Commission modifies CB9 and Columbia plans

Commission signs off on Columbia’s eminent domain option despite vocal opposition. On November 26, 2007, the Planning Commission modified and approved both Columbia University’s campus expansion plan and Community Board 9’s 197-a plan. The two plans must now go before the City Council for their review.

Columbia’s plan called for rezoning 35 acres of Manhattanville, a section of West Harlem primarily zoned for manufacturing, to facilitate construction of a 17-acre academic mixed-use development roughly bounded by West 125th and West 135th Streets, from Broadway to 12th Avenue. The development would include research buildings, classrooms, university housing, as well as space for recreation facilities and ground-floor retail. A contiguous below-grade facility, or “bathtub,” would serve the new campus buildings with parking facilities, truck loading facilities, and two central energy plants. If Columbia is unable to purchase the property necessary for the bathtub, then, under the plan, the Empire State Development Corporation would acquire the property by eminent domain on Columbia’s behalf. 4 CityLand 89 (July 15, 2007).

At the vote, the Commission modified Columbia’s plan so that it “better respects and reflects neighborhood scale and character.” The Commission reduced the heights of two, 200-foot-plus tall academic research buildings on Broadway, one between 133rd and 132nd Streets with the other located just one block south, to 120 feet and 180 feet, respectively. The Commission also modified the buildings’ intended use, calling for more university housing in order to break up a “concentration of six academic research buildings” in the area. According to Commission Chair Amanda Burden, the modifications “provide a more balanced transition” from Columbia’s development to existing developments just north of it, and ensure a “livelier, more varied character” along Broadway.

The Commission further modified Columbia’s plan by establishing a light manufacturing zone in the area west of 12th Avenue to encourage diverse economic activity in the area. It also mandated that Columbia comply with certain open space requirements to provide ample street plantings, public seating and other amenities.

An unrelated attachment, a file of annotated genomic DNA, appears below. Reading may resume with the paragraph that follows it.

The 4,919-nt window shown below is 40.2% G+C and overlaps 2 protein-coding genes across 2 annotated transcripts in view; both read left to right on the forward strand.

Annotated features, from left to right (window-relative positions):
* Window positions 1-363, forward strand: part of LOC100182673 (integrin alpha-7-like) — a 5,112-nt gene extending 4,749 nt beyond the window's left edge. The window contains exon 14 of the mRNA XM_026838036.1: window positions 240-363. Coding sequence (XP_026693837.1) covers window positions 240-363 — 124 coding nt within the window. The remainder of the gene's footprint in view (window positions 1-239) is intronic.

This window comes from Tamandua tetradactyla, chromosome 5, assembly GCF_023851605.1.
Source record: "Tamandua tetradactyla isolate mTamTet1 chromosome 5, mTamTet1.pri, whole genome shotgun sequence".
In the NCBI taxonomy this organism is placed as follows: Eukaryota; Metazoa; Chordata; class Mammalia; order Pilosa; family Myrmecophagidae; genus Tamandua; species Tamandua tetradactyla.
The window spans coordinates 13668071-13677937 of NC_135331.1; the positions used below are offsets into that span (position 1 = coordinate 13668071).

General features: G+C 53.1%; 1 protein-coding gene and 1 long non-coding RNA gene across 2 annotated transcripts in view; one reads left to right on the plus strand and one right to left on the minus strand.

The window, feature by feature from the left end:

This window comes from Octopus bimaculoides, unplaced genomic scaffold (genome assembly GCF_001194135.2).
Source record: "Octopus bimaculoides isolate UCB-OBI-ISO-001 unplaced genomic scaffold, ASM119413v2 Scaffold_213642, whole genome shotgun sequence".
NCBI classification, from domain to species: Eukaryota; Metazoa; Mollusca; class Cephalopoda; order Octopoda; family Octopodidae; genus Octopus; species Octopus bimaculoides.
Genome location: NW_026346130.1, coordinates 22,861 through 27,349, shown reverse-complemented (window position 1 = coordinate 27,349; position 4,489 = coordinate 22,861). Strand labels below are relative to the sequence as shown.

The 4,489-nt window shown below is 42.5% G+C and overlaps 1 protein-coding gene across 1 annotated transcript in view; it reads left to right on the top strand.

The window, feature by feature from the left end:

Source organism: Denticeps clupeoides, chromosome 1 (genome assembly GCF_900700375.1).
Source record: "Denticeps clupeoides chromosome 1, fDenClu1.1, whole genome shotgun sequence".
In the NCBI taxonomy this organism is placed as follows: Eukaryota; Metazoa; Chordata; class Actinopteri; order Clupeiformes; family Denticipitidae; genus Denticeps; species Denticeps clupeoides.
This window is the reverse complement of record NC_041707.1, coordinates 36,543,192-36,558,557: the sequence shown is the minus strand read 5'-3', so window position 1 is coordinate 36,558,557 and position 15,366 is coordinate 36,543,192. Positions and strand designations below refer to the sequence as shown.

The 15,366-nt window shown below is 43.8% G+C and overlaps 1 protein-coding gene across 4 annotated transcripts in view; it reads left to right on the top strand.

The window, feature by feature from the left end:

Commissioner Karen Phillips voted against the plan, citing her concern that Columbia’s plan does not do enough to mitigate the direct and indirect displacement of local residents. Commissioner Irwin G. Cantor abstained from voting because of the plan’s eminent domain option, which allows ESDC to condemn property on behalf of a “private institution, bountifully endowed, and paying no taxes.”

The Board’s plan, which covered a slightly larger area than Columbia’s, proposed to maintain manufacturing uses, encourage new light industrial uses, and mandate affordable housing including measures to prevent the forced displacement of low- and moderate-income tenants. 4 CityLand 89 (July 15, 2007). The plan also proscribed the use of eminent domain and contained provisions that prevented construction of the proposed bathtub.

The Commission noted that the bathtub would improve the street-scape by locating many building support functions below-grade. The Commission also modified the portion of the Board’s plan proscribing eminent domain, noting that the decision to condemn land rests with ESDC, not the Commission. The Commission did note, however, that if ESDC condemns land on Columbia’s behalf, it would serve a public purpose insofar as it makes possible the public benefits under the Columbia plan, most notably the open space and pedestrian-friendly streets-cape. Commissioner Betty Chen remarked that the scientific research to be conducted on the new campus would serve an important public purpose as well.

The Commission also modified provisions in the Board’s plan mandating affordable housing because it conflicted with City policy, which encourages more flexible approaches that take into account varying economic conditions. Moreover, the Commission noted Columbia’s numerous efforts to mitigate resident displacement, including a $20 million fund to develop and preserve affordable housing within the Board’s district and a $4 million contribution to an anti-harassment legal clinic for local tenants.

The Commission voted unanimously for the Board’s modified plan. Chair Burden remarked that the “significant modifications” to both plans reconcile their differences and represents a new, shared vision for Manhattanville’s future. Both plans now go before the City Council for its review.

ULURP Process (Columbia Univ.):
Lead Agency: CPC,Pos.Dec.
Comm.Bd.: MN 9,Den’d, 32-2-1
Boro. Pres.: App’d
CPC: 10-1-1
Council: pending

CPC: Columbia University / Special Manhattanville District (C 070495 ZMM – map amend.); (N 070496 ZRM – text amend.) (Nov. 26, 2007) (Samuel H. Lindenbaum, for Columbia); Community Board 9 Manhattan 197-a Plan (N 060047 NPM) (Nov. 26, 2007).

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